Thursday, November 10, 2011
Ind. Decisions - Opinions in 3 Indiana cases today from 7th Circuit
In U.S. v. Dale Russell (SD Ind., Barker), a 54-page opinion, Judge Rovner writes:
A jury convicted Dale Russell of producing sexually explicit photographs of his minor daughters which later crossed international boundaries, in violation of 18 U.S.C. § 2251(a), and the district court ordered him to serve a prison term of thirty-eight years. Russell appeals his convictions, contending that the district court erred in (1) allowing one of his daughters to testify that he had touched her inappropriately one to two years before he took the photographs charged in this case; (2) excluding from evidence a number of photography books from his collection containing photographs of nude families and children, as well as the proffered testimony of an expert concerning the practice of nudism, and (3) instructing the jury that evidence of a defendant’s flight from prosecution could be considered as evidence of his consciousness of guilt. Russell also contends that his sentence was unreasonable. We affirm Russell’s convictions and sentence.In Overly v. Key Bank (SD Ind., Barker), a 20-page opinion, Judge Conley (United States District Court for the Western District of Wisconsin, sitting by designation) writes:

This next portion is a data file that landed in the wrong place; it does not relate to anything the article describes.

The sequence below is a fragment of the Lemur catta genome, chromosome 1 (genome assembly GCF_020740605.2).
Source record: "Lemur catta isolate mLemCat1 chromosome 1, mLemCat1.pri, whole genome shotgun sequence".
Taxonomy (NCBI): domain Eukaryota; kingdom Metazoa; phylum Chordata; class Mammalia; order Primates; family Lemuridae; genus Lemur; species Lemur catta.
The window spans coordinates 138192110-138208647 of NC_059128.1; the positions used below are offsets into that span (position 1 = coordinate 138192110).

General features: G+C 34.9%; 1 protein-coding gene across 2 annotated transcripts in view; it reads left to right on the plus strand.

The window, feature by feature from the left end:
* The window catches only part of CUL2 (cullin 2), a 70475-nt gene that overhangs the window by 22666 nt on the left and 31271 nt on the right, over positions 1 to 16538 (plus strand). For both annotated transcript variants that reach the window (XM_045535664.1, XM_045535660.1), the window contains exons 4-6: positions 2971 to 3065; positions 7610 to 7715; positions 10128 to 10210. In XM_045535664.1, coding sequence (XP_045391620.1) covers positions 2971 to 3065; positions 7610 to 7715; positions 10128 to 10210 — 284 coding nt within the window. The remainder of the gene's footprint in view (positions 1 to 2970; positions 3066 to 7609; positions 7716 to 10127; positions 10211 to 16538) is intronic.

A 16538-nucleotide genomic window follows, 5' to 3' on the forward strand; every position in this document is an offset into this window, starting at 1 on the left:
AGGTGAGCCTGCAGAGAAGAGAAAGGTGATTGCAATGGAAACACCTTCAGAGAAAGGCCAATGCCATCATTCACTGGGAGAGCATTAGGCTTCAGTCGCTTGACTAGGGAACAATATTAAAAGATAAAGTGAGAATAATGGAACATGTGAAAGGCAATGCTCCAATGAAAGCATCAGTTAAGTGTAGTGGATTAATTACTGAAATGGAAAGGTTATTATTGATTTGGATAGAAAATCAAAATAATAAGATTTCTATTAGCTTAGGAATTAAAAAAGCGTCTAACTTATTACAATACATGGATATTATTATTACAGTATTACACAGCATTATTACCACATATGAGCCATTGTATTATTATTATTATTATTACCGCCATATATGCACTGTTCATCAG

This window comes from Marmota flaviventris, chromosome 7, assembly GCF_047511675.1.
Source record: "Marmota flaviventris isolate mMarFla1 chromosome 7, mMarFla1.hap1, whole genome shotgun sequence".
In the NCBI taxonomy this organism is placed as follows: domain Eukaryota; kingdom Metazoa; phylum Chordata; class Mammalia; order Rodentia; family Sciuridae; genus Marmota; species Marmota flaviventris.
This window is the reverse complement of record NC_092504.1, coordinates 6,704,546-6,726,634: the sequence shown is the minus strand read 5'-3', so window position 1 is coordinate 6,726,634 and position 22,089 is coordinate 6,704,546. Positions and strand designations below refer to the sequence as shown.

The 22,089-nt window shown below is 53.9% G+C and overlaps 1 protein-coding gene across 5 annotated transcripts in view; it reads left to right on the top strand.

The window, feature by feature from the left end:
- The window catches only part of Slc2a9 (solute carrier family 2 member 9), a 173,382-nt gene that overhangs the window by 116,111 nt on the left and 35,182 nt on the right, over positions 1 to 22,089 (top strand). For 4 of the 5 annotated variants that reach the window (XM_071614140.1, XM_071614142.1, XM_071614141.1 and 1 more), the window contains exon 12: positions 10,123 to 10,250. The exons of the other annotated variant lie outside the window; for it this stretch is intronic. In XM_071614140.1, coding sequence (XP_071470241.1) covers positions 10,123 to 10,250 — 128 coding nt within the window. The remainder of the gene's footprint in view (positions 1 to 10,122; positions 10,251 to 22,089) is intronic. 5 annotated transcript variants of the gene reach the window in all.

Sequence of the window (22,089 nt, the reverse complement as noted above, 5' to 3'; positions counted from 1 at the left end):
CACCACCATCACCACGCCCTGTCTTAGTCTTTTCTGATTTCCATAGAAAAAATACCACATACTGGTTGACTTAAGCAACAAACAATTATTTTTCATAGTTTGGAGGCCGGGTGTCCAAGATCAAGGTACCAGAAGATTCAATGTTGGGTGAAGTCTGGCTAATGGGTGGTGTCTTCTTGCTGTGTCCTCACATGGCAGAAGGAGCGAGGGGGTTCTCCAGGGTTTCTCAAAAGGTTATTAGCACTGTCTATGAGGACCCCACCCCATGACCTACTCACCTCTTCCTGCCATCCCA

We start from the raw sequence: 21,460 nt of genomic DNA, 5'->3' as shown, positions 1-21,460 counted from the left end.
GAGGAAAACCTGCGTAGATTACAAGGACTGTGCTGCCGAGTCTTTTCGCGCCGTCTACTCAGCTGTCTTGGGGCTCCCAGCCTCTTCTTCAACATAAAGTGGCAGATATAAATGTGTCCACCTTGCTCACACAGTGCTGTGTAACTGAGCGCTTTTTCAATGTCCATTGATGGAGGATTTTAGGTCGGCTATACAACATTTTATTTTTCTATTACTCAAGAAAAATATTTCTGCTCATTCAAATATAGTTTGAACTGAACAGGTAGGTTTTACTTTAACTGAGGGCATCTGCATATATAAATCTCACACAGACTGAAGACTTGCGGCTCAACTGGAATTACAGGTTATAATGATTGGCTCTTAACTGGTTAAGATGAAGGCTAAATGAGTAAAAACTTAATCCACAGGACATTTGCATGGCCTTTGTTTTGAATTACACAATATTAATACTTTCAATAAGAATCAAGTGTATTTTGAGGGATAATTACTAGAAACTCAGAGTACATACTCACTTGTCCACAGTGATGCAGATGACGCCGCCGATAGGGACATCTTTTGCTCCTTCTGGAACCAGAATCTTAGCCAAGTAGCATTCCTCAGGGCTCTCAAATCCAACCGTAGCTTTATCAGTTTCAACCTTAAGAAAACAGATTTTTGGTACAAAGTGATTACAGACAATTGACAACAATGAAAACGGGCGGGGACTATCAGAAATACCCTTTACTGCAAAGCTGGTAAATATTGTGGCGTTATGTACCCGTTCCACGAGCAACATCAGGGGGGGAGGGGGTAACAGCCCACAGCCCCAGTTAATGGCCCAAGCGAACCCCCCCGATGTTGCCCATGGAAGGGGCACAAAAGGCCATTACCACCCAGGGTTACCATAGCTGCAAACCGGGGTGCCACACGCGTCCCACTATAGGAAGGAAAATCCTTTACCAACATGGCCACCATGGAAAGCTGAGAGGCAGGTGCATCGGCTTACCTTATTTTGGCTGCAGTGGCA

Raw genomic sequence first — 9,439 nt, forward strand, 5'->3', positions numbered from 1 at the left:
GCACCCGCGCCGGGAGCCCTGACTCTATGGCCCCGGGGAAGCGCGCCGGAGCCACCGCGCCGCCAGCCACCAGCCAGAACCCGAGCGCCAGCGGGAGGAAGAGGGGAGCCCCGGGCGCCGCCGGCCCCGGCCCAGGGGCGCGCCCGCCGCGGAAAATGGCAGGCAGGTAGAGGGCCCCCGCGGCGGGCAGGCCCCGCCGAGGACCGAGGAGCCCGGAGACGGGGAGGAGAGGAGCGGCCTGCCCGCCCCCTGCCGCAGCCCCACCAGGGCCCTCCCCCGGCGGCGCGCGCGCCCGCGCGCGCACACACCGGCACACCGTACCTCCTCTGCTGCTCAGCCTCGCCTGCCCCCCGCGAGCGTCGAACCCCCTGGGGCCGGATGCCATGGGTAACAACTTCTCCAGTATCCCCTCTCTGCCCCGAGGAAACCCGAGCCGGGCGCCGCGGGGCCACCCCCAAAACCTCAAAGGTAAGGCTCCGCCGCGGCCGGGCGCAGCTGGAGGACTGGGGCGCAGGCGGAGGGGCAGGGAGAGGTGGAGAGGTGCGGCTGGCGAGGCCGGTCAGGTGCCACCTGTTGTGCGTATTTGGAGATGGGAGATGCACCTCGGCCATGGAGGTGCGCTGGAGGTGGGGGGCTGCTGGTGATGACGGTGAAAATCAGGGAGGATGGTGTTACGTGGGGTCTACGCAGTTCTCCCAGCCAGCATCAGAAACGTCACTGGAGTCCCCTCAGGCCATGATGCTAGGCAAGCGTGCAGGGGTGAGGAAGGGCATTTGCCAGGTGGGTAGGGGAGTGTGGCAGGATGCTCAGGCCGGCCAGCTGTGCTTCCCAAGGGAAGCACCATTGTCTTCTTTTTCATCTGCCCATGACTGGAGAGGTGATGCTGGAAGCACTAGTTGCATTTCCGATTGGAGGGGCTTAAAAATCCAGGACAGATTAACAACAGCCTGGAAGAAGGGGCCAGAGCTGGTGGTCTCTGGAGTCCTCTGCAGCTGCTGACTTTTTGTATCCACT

Krysten Overly sued her employer Key Investment Services LLC, its parent company and several of its affiliates (collectively “KeyBank”) in Indiana state court for allegedly discriminating based on her gender and retaliating against her because of her complaints of gender discrimination in violation of Title VII of the Civil Rights Act of 1964. KeyBank removed the case to federal court and later filed a motion for summary judgment on both the discrimination and retaliation claims. The district court granted that motion and entered final judgment in favor of KeyBank.Payne v. Brown, Superintendent, Wabash Valley Correctional Facility (SD Ind., McKinney), an 11-page opinion by Chief Judge Easterbrook.
On appeal, Overly argues the district court erred in entering summary judgment because genuine issues of material fact remained regarding whether she was discriminated and retaliated against, subjected to a hostile work environment and constructively discharged because of her gender and for complaining about gender discrimination. Finding no disputed issues of genuine fact material to Overly’s claims of gender discrimination or retaliation, and agreeing with the district court’s reasons for granting KeyBank’s summary judgment motion, that judgment will be affirmed.
Posted by Marcia Oddi on November 10, 2011 02:17 PM
Posted to Ind. (7th Cir.) Decisions